Saturday October 8, 2011 : Significant numbers of Iowans gamble online, study finds.
 
Earlier this year the state Legislature delayed debate on the passage of an internet gambling legalization bill to 2012, but interest remains high in the project.
 
A new study conducted by the University of Northern Iowa has shown that regardless of whether the Iowa Legislature authorises Internet poker in the 2012 session, significant numbers of Iowans currently are and likely will continue to gamble online, if necessary at illegal offshore sites.
 
About 5 percent of adult respondents confirmed they had gambled on the internet, with 2 percent saying they have done so within the past 12 months, the UNI’s Center for Social and Behavioral Research reported to lawmakers.
 
Among Iowa’s youth, an estimated 4 percent of students in sixth, eighth and 11th grades said they had “bet or gambled for money or possessions” on the Internet over the past year.
 
The researchers concluded that making an exact determination about the size and scope of potential social and public health impacts exclusively attributable to Internet poker is not currently possible.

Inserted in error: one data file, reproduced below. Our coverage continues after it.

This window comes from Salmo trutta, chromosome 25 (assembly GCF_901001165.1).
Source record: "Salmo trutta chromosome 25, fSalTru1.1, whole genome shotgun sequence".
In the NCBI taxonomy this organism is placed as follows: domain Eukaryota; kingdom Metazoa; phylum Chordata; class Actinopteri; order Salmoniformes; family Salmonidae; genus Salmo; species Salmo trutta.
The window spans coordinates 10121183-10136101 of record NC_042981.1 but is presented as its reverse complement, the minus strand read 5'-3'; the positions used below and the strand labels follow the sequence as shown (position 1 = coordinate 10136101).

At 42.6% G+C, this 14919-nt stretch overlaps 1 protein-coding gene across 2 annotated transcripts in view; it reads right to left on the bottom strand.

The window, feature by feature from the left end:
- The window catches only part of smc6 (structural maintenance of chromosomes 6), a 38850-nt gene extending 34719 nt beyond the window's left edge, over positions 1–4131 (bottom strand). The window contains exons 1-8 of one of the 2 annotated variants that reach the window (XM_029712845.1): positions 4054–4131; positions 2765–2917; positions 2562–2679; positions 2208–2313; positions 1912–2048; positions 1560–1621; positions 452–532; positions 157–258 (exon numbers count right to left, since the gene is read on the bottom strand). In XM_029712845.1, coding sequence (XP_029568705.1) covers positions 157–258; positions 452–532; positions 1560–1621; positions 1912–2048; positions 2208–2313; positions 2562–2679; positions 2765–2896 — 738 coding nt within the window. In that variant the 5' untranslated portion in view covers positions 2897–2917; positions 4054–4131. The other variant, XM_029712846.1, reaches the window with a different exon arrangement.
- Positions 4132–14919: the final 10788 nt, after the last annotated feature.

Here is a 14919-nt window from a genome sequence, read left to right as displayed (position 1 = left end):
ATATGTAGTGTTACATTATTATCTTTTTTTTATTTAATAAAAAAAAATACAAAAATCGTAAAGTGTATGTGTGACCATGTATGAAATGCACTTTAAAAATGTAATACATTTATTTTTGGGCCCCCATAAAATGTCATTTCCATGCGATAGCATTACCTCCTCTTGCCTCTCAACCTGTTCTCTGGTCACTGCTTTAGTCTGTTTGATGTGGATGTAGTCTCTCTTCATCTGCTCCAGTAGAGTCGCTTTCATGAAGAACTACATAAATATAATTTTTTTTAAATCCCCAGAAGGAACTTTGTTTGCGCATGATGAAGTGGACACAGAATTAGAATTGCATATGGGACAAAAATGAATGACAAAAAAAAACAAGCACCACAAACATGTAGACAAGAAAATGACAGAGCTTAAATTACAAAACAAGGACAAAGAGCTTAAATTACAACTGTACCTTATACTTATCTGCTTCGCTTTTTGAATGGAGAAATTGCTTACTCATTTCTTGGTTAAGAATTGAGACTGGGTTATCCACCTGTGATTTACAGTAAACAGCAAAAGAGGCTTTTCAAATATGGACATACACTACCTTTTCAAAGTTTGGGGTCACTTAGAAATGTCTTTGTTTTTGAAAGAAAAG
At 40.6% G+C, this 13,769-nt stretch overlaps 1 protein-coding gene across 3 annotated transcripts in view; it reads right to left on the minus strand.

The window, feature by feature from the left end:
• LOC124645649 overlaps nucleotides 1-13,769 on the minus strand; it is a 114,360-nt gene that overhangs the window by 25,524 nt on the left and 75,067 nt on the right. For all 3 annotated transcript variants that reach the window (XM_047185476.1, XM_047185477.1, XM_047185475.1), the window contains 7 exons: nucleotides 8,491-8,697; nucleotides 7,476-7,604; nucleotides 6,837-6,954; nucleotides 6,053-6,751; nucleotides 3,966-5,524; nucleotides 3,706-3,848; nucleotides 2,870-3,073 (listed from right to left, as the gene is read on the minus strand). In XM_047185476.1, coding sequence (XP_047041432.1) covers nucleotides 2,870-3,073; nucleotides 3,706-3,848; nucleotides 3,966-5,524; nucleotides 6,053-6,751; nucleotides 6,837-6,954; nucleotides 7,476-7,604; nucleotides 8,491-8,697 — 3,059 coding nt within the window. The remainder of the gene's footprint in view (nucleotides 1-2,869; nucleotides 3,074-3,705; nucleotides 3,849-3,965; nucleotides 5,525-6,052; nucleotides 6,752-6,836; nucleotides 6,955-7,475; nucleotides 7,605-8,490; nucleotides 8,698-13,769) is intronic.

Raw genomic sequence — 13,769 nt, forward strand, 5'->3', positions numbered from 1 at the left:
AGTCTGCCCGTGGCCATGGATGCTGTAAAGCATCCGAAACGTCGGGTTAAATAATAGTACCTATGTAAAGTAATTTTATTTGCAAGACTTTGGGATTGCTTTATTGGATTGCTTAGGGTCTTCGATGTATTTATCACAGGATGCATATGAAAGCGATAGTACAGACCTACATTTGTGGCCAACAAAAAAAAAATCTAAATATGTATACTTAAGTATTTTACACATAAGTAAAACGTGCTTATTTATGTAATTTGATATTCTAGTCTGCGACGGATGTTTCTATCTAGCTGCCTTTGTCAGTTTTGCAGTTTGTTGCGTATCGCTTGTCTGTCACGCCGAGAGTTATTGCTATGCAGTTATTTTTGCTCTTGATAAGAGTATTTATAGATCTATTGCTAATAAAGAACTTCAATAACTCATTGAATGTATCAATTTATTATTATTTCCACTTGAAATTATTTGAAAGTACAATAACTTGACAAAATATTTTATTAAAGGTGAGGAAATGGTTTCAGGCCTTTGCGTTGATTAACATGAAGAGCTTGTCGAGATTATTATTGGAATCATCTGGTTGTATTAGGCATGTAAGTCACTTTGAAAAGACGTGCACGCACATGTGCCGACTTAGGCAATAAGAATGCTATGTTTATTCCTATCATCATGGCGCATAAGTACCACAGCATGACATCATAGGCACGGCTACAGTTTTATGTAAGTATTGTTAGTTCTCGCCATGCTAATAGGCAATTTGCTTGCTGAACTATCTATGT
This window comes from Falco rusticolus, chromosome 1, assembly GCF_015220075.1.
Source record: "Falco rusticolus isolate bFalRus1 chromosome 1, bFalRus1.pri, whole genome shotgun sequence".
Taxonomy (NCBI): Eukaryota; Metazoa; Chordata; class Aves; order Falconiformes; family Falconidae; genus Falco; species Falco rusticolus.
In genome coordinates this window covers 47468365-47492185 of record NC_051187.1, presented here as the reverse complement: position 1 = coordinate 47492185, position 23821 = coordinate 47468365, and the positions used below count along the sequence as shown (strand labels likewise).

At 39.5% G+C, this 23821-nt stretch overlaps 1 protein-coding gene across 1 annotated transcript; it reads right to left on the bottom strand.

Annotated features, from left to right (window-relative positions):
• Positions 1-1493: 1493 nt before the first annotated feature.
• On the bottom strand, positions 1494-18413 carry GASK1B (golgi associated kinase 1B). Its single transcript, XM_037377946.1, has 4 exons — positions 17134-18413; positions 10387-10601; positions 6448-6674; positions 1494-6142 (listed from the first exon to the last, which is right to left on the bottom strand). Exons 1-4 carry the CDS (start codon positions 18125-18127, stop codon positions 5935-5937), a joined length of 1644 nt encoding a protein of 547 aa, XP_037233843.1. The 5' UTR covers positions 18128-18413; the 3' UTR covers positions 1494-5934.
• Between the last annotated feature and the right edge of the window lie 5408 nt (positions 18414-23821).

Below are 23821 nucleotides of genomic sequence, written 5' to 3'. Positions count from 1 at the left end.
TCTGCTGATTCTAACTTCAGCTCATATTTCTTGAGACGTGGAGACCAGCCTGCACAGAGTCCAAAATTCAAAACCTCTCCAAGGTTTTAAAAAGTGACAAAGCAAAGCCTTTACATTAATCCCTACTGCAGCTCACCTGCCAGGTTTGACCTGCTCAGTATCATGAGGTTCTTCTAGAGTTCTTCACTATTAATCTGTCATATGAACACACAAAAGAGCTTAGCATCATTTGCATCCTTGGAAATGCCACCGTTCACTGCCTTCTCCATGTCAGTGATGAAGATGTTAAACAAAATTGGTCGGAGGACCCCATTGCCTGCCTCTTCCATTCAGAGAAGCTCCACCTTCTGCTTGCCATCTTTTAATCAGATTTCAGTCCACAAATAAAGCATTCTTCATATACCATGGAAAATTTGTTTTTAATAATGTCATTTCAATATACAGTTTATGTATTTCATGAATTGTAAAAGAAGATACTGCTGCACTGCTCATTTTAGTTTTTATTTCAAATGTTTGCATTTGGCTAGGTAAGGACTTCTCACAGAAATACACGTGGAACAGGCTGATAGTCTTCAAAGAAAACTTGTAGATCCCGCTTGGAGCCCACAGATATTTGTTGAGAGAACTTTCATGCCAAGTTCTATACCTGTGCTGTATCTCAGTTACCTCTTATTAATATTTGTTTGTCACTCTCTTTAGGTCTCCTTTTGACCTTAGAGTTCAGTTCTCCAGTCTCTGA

The UNI report, presented to state health officials late last week, was requested earlier this year by Iowa lawmakers, who plan to consider legalising Internet poker within the state’s borders during the legislative session that convenes in January 2012.
 
The Des Moines Register newspaper reports that the Iowa Racing and Gaming Commission is working on a separate report on the feasibility of establishing a regulatory framework for intrastate Internet poker, the results of which are to be submitted by December 1, 2011 to further inform the coming debate.
 
In an apparently contradictory result, a Des Moines Register Iowa Poll in January showed that 73 percent of Iowans were opposed to online gambling. Only 23 percent were in favour, and 4 percent were not sure.
 
Jack Ketterer, administrator of the Iowa Racing and Gaming Commission, told the newspaper this week that the Commission would not be making a recommendation to state lawmakers one way or the other.
 
“I see our role as trying to bring the legislature up to speed on potential regulatory questions and concerns, which are changing on almost a daily  basis because of rapid development of Internet policy issues," Ketterer observed.